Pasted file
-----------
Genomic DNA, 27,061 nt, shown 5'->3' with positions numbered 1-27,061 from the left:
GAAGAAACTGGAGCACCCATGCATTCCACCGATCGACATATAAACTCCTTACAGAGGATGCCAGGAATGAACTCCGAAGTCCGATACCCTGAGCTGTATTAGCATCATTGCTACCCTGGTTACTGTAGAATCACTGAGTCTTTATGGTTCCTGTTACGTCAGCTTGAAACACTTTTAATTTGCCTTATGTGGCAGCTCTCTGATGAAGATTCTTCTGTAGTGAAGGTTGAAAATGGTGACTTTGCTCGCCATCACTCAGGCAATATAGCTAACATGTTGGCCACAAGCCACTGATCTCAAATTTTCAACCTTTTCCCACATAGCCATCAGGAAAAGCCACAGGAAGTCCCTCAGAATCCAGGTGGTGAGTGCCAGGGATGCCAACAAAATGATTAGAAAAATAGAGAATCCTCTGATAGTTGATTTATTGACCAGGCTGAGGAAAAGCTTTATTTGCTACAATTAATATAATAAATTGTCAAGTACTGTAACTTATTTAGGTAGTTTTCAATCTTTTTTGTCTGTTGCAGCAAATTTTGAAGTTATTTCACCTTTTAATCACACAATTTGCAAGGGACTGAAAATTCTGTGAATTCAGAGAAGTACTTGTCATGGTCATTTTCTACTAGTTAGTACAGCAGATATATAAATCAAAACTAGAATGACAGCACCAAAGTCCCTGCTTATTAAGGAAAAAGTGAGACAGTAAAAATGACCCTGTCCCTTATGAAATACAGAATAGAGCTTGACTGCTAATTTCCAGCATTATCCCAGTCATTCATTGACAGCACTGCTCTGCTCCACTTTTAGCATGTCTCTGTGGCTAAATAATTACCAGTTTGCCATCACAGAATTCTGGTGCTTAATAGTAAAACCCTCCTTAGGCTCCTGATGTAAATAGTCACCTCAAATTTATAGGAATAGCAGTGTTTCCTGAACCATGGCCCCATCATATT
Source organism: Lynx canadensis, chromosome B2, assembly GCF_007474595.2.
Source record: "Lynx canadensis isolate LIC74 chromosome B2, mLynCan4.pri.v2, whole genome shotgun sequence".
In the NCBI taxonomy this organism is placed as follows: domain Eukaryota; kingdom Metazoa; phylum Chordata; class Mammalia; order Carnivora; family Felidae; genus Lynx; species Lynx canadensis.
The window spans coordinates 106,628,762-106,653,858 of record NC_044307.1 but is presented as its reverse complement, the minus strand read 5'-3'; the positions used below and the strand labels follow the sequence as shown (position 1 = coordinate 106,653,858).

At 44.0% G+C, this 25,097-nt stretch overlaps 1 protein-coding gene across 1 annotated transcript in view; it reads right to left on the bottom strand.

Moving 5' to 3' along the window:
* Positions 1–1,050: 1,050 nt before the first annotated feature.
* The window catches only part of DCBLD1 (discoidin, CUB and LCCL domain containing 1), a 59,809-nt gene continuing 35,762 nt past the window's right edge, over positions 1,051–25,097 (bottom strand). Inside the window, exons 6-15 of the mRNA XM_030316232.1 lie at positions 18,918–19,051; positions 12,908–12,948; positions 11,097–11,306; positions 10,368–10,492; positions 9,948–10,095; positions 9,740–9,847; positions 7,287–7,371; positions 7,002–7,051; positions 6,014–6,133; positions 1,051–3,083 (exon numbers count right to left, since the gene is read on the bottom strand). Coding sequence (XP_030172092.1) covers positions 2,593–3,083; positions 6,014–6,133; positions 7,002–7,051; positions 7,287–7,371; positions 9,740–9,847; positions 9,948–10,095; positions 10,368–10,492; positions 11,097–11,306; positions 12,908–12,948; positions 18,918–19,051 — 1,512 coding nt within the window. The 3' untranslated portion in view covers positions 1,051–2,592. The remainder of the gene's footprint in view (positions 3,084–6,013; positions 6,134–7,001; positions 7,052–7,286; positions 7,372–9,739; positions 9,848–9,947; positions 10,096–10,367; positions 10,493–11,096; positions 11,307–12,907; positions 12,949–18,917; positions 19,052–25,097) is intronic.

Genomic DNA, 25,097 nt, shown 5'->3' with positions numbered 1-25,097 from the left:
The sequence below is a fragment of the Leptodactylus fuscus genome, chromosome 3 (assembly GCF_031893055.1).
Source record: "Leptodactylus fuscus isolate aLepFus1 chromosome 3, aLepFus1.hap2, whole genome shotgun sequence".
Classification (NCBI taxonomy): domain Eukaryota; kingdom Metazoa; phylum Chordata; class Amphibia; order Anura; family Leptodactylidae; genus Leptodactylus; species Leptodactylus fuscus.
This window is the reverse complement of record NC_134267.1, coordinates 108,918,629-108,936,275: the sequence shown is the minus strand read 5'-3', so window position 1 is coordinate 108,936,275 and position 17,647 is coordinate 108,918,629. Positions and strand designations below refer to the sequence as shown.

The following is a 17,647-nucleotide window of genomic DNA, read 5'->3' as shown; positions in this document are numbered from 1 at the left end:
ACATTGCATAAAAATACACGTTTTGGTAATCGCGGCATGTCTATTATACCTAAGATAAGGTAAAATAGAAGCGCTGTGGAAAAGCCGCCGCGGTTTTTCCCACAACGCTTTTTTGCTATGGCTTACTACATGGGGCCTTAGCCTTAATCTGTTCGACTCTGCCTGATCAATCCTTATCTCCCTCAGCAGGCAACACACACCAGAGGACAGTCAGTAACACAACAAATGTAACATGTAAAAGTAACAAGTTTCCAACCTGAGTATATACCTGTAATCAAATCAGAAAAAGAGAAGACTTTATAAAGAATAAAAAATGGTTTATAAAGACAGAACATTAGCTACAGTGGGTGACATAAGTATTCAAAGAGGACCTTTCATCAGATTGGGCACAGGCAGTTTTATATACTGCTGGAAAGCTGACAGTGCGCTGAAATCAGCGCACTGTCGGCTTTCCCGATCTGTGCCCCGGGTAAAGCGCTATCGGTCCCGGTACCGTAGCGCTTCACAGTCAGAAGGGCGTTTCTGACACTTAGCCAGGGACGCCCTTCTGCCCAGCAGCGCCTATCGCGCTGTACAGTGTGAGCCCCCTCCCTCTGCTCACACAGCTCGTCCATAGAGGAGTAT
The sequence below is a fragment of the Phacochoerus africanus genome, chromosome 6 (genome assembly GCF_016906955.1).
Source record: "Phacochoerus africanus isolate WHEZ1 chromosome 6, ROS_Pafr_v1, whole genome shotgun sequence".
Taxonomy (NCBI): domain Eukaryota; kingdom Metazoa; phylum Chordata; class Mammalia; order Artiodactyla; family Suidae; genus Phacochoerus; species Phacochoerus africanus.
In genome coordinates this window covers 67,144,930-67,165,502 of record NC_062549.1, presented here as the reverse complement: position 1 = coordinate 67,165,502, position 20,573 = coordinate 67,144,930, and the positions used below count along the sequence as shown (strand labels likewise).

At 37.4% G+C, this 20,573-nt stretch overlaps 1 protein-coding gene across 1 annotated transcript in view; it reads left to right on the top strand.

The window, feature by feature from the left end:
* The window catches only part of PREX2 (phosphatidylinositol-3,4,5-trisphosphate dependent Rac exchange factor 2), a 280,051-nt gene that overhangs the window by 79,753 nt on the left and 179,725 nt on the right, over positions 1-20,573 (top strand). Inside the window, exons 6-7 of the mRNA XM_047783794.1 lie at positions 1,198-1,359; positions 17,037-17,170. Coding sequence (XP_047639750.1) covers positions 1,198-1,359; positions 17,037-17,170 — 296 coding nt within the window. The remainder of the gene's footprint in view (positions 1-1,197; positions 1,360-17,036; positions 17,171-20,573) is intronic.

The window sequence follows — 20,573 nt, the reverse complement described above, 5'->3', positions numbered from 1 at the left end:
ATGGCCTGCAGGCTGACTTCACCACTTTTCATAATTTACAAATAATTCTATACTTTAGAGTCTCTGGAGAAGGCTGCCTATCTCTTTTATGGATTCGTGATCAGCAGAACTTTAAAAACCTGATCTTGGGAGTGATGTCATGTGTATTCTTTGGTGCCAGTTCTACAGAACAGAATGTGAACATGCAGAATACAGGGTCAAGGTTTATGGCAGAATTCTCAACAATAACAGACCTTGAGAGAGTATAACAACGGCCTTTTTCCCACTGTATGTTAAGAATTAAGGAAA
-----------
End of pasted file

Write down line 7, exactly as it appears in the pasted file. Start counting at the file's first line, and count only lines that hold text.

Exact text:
At 44.0% G+C, this 25,097-nt stretch overlaps 1 protein-coding gene across 1 annotated transcript in view; it reads right to left on the bottom strand.